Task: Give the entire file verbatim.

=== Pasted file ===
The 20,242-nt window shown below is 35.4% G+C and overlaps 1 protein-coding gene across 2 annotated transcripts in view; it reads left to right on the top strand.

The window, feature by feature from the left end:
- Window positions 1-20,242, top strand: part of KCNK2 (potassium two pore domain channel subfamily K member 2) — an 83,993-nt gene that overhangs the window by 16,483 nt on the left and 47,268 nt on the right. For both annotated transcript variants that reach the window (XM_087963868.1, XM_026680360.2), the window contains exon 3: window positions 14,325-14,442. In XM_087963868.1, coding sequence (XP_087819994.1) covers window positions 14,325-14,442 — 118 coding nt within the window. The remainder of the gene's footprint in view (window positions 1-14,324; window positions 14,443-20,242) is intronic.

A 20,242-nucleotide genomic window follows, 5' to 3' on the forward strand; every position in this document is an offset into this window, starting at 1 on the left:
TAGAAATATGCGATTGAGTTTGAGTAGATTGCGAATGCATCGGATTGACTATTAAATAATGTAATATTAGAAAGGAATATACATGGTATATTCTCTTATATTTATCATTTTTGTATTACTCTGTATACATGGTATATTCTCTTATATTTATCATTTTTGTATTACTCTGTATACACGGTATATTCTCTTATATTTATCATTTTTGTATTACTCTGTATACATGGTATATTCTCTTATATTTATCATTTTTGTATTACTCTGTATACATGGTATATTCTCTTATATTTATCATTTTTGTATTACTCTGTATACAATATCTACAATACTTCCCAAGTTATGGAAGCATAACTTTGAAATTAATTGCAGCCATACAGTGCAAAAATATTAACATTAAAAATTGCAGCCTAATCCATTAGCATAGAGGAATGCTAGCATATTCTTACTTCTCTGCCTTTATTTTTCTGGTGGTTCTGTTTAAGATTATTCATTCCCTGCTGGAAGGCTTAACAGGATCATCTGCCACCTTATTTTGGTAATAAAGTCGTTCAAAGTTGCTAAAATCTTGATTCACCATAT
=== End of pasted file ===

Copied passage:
The 20,242-nt window shown below is 35.4% G+C and overlaps 1 protein-coding gene across 2 annotated transcripts in view; it reads left to right on the top strand.

The window, feature by feature from the left end:
- Window positions 1-20,242, top strand: part of KCNK2 (potassium two pore domain channel subfamily K member 2) — an 83,993-nt gene that overhangs the window by 16,483 nt on the left and 47,268 nt on the right. For both annotated transcript variants that reach the window (XM_087963868.1, XM_026680360.2), the window contains exon 3: window positions 14,325-14,442. In XM_087963868.1, coding sequence (XP_087819994.1) covers window positions 14,325-14,442 — 118 coding nt within the window. The remainder of the gene's footprint in view (window positions 1-14,324; window positions 14,443-20,242) is intronic.

A 20,242-nucleotide genomic window follows, 5' to 3' on the forward strand; every position in this document is an offset into this window, starting at 1 on the left:
TAGAAATATGCGATTGAGTTTGAGTAGATTGCGAATGCATCGGATTGACTATTAAATAATGTAATATTAGAAAGGAATATACATGGTATATTCTCTTATATTTATCATTTTTGTATTACTCTGTATACATGGTATATTCTCTTATATTTATCATTTTTGTATTACTCTGTATACACGGTATATTCTCTTATATTTATCATTTTTGTATTACTCTGTATACATGGTATATTCTCTTATATTTATCATTTTTGTATTACTCTGTATACATGGTATATTCTCTTATATTTATCATTTTTGTATTACTCTGTATACAATATCTACAATACTTCCCAAGTTATGGAAGCATAACTTTGAAATTAATTGCAGCCATACAGTGCAAAAATATTAACATTAAAAATTGCAGCCTAATCCATTAGCATAGAGGAATGCTAGCATATTCTTACTTCTCTGCCTTTATTTTTCTGGTGGTTCTGTTTAAGATTATTCATTCCCTGCTGGAAGGCTTAACAGGATCATCTGCCACCTTATTTTGGTAATAAAGTCGTTCAAAGTTGCTAAAATCTTGATTCACCATAT